Co-ed business fraternity promotes professionalism
Tony Molieri, a senior management and marketing major, speaks with prospective Alpha Kappa Psi members at the co-ed business fraternity’s informational meeting last Wednesday in Kepner Hall. Amanda Neiges
Hearing the word fraternity normally brings about thoughts of parties, booze and big, messy houses, but Alpha Kappa Psi members said they look to prove that not all fraternities are the partying type.
Alpha Kappa Psi is a co-ed business fraternity with a chapter at UNC open to all majors.
"We are the most eccentric group on campus," said Kristi Meyer, a senior marketing major. "It's amazing to me that we all get along and manage to come together as one and create these cool events."
Alpha Kappa Psi currently has about 20 members, but more may join with the upcoming rush week.
Today is the beginning of AKP's rush week, which includes games and a get-to-know-you night for the members and prospective members. On Tuesday and Thursday, there will be professional speakers. Wednesday is a day of community service in which AKP will volunteer with Greeley's Habitat for Humanity. Friday night, there will be a social at Old Chicago's.
"This is my first semester in a frat; I pledged last semester," said Nathan Jensen, a senior music composition major. "The pledge process itself really helps you with speaking and resumes."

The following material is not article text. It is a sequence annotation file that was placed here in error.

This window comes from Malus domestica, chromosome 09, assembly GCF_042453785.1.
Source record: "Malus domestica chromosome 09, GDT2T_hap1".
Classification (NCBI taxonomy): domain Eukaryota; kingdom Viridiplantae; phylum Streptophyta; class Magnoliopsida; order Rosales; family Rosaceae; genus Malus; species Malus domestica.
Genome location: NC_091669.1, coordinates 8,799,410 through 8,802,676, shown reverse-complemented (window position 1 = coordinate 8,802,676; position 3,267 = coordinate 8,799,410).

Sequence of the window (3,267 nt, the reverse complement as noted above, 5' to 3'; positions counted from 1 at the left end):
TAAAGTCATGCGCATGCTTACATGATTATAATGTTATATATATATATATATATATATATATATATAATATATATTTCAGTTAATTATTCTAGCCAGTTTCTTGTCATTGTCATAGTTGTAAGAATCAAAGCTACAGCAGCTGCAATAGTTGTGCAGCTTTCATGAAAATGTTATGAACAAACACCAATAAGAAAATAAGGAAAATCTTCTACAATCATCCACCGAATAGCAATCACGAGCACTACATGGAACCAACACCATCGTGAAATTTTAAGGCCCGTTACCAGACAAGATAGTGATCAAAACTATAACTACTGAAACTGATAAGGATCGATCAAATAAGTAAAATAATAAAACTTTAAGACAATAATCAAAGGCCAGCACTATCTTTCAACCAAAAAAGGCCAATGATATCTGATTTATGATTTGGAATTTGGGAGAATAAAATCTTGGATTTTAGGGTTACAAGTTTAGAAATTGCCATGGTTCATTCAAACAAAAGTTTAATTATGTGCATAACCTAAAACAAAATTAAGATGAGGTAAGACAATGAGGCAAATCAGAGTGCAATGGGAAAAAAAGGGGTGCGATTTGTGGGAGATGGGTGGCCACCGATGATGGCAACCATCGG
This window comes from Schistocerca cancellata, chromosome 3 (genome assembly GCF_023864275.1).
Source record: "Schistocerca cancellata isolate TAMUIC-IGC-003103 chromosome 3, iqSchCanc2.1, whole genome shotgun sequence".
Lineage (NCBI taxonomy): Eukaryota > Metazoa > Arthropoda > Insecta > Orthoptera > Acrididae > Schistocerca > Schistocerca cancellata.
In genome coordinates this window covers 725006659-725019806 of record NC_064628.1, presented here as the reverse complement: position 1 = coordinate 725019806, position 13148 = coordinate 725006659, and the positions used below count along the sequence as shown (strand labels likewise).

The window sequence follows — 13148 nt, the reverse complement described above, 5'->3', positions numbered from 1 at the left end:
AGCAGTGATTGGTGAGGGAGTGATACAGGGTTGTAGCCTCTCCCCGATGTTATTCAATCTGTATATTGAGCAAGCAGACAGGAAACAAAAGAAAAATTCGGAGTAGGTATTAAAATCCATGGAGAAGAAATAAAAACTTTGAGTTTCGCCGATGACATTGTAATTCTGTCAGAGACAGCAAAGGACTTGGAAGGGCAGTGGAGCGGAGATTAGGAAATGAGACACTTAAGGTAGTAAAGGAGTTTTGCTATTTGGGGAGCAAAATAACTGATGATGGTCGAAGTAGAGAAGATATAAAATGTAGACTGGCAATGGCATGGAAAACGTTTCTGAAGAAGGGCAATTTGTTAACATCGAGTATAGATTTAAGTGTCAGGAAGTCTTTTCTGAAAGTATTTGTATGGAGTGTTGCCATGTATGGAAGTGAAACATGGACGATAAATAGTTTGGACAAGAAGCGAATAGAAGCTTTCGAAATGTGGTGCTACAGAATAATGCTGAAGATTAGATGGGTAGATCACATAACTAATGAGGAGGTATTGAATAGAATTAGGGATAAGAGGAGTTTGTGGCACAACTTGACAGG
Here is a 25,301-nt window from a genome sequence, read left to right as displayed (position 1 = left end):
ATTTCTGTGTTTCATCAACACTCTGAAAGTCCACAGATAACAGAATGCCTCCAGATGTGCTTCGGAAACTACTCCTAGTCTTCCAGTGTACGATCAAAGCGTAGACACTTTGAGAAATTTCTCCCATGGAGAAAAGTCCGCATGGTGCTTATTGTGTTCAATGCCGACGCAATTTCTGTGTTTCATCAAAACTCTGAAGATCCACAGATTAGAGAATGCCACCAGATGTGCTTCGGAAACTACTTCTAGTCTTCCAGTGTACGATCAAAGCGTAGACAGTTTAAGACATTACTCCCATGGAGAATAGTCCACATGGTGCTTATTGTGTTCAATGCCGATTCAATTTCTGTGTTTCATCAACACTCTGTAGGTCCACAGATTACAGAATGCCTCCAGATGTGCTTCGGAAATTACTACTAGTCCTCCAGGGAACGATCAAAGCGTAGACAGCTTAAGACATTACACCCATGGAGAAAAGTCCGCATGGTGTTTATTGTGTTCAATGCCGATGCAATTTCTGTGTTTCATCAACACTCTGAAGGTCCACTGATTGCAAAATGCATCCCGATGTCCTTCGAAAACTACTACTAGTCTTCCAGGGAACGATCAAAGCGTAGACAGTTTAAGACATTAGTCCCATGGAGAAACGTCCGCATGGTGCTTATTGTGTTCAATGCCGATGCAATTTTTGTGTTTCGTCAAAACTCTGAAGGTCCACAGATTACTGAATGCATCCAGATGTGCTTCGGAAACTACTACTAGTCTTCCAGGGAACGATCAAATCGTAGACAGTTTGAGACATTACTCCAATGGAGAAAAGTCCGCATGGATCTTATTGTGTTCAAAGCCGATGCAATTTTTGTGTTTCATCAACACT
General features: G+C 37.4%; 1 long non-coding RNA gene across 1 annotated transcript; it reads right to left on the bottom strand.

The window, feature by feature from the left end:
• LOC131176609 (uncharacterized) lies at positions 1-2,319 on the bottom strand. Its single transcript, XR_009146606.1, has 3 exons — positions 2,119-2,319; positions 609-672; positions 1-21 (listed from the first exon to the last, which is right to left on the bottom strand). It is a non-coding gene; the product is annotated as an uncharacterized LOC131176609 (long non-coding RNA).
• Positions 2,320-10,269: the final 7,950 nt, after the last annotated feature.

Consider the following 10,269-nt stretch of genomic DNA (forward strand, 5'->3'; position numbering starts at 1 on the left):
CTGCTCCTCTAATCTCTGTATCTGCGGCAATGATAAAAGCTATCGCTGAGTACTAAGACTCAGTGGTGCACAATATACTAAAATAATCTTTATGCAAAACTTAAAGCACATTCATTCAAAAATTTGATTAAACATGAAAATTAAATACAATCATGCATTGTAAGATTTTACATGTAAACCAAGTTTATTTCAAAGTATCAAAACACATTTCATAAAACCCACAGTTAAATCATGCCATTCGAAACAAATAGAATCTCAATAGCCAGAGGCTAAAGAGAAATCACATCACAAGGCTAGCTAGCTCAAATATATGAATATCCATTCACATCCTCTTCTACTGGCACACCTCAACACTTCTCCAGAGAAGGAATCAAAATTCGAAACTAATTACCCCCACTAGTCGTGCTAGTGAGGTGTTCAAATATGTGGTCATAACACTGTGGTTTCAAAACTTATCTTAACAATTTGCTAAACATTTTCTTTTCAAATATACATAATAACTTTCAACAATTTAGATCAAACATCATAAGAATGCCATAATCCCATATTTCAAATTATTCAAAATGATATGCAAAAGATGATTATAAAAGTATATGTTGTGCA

Alpha Kappa Psi focuses on improving skills graduating college students need to succeed in the working world, such as resume writing and public-speaking skills
"Everybody's going into the business world," said Tony Molieri, a senior management and marketing major. "We all need to work."
There is one competing professional business fraternity on campus, Delta Sigma Pi. The difference between the two is that DSP is exclusively just for business and economics majors.
The members of AKP said they don't see DSP as competition, though, and that new members should check out both fraternities to choose the one they fit in with best.
Organizers said they hope being part of this fraternity will give students a leg up in the professional world. They said involvement teaches how to interview with and stand out to potential employers.
Many successful members of AKP include editor-in-chief Malcolm "Steve" Forbes of Forbes Magazine and two past presidents: Ronald Reagan and Richard Nixon.
"It's a great way to network and make connections that you wouldn't have otherwise," Molieri said.
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